In the 6th Century BCE, an Indian physician named Sushruta, who was widely regarded in India as the “father of surgery”, wrote one of the world’s earliest works on medicine and surgery. The work included the method of skin grafting, which entail transplanting pieces of skin from one part of the body to another. His treatise also provides the first written record of a forehead flap rhinoplasty, a technique still used today, in which a full-thickness piece of skin from the forehead is used to reconstruct a nose. However, Sushruta was not the first inventor of plastic surgery. The first known record of plastic surgery was in 1213 BCE, when ancient Egyptians tried to preserve the nose of their dead king by surgically inserting bones and seeds into it.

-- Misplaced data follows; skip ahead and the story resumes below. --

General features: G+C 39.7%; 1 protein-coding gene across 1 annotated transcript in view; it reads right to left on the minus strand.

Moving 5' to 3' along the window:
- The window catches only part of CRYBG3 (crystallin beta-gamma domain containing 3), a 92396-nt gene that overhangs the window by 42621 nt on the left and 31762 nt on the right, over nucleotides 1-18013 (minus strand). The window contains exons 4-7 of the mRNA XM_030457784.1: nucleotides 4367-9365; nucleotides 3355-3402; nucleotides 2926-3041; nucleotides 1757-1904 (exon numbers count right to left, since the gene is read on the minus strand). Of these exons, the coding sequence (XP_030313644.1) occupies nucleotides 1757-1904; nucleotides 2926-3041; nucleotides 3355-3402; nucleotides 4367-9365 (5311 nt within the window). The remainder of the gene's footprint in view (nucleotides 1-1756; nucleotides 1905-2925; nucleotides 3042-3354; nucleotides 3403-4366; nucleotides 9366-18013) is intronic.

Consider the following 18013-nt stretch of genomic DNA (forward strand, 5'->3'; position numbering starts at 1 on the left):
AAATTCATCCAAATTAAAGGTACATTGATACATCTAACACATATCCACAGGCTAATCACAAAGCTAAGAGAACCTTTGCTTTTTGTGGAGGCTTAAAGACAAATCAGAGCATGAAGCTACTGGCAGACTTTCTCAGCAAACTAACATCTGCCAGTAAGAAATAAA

For centuries, tribes would stretch their earlobes, bind their feet, file their teeth, as well as tattoo and scar their skin – these practices have not lost their cultural powers. Plastic surgery gained momentum and sophistication during the lifetime of the ancient Roman physician Galen (129-216 CE) due to increased obsession with the human body. Galen himself attempted to cure eyes that squinted and drooped. He also performed aesthetic rhinoplasty on wealthy men and women who simply wanted a new nose. However, after the fall of Rome, many of Galen’s medical texts were lost – only 20 out of his 600 books survive – and the practice of plastic surgery was in decline. In the Middle Ages, despite discussions of proper dental care, surgery in general was deemed to be pagan and sinful because the spilling of blood by a surgeon and the power he held over the body were akin to magic. Plastic surgery, therefore, has always existed and was shrouded in mystery, magic, and eroticism.
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